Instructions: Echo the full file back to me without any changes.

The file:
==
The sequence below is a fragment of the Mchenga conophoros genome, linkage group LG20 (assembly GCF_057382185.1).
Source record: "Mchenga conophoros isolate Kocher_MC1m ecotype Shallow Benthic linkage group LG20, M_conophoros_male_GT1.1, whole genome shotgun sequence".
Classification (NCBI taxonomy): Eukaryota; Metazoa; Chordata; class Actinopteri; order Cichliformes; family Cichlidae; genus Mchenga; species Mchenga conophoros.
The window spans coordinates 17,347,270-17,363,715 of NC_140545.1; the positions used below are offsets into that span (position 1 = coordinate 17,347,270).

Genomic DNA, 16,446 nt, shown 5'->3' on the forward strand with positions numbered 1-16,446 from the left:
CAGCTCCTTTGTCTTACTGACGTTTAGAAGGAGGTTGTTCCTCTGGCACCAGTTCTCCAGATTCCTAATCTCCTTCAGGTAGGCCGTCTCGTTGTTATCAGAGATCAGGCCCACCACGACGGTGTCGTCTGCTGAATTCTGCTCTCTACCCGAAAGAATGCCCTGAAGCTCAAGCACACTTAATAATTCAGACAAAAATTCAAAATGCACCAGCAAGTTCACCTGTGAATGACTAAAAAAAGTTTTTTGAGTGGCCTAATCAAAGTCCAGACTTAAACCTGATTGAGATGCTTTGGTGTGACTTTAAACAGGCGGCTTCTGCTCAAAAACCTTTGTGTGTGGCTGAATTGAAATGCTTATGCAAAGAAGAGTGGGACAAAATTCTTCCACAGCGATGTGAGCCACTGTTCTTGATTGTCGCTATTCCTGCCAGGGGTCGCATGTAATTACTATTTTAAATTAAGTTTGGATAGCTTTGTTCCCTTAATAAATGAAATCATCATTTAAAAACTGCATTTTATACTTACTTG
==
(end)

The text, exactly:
The sequence below is a fragment of the Mchenga conophoros genome, linkage group LG20 (assembly GCF_057382185.1).
Source record: "Mchenga conophoros isolate Kocher_MC1m ecotype Shallow Benthic linkage group LG20, M_conophoros_male_GT1.1, whole genome shotgun sequence".
Classification (NCBI taxonomy): Eukaryota; Metazoa; Chordata; class Actinopteri; order Cichliformes; family Cichlidae; genus Mchenga; species Mchenga conophoros.
The window spans coordinates 17,347,270-17,363,715 of NC_140545.1; the positions used below are offsets into that span (position 1 = coordinate 17,347,270).

Genomic DNA, 16,446 nt, shown 5'->3' on the forward strand with positions numbered 1-16,446 from the left:
CAGCTCCTTTGTCTTACTGACGTTTAGAAGGAGGTTGTTCCTCTGGCACCAGTTCTCCAGATTCCTAATCTCCTTCAGGTAGGCCGTCTCGTTGTTATCAGAGATCAGGCCCACCACGACGGTGTCGTCTGCTGAATTCTGCTCTCTACCCGAAAGAATGCCCTGAAGCTCAAGCACACTTAATAATTCAGACAAAAATTCAAAATGCACCAGCAAGTTCACCTGTGAATGACTAAAAAAAGTTTTTTGAGTGGCCTAATCAAAGTCCAGACTTAAACCTGATTGAGATGCTTTGGTGTGACTTTAAACAGGCGGCTTCTGCTCAAAAACCTTTGTGTGTGGCTGAATTGAAATGCTTATGCAAAGAAGAGTGGGACAAAATTCTTCCACAGCGATGTGAGCCACTGTTCTTGATTGTCGCTATTCCTGCCAGGGGTCGCATGTAATTACTATTTTAAATTAAGTTTGGATAGCTTTGTTCCCTTAATAAATGAAATCATCATTTAAAAACTGCATTTTATACTTACTTG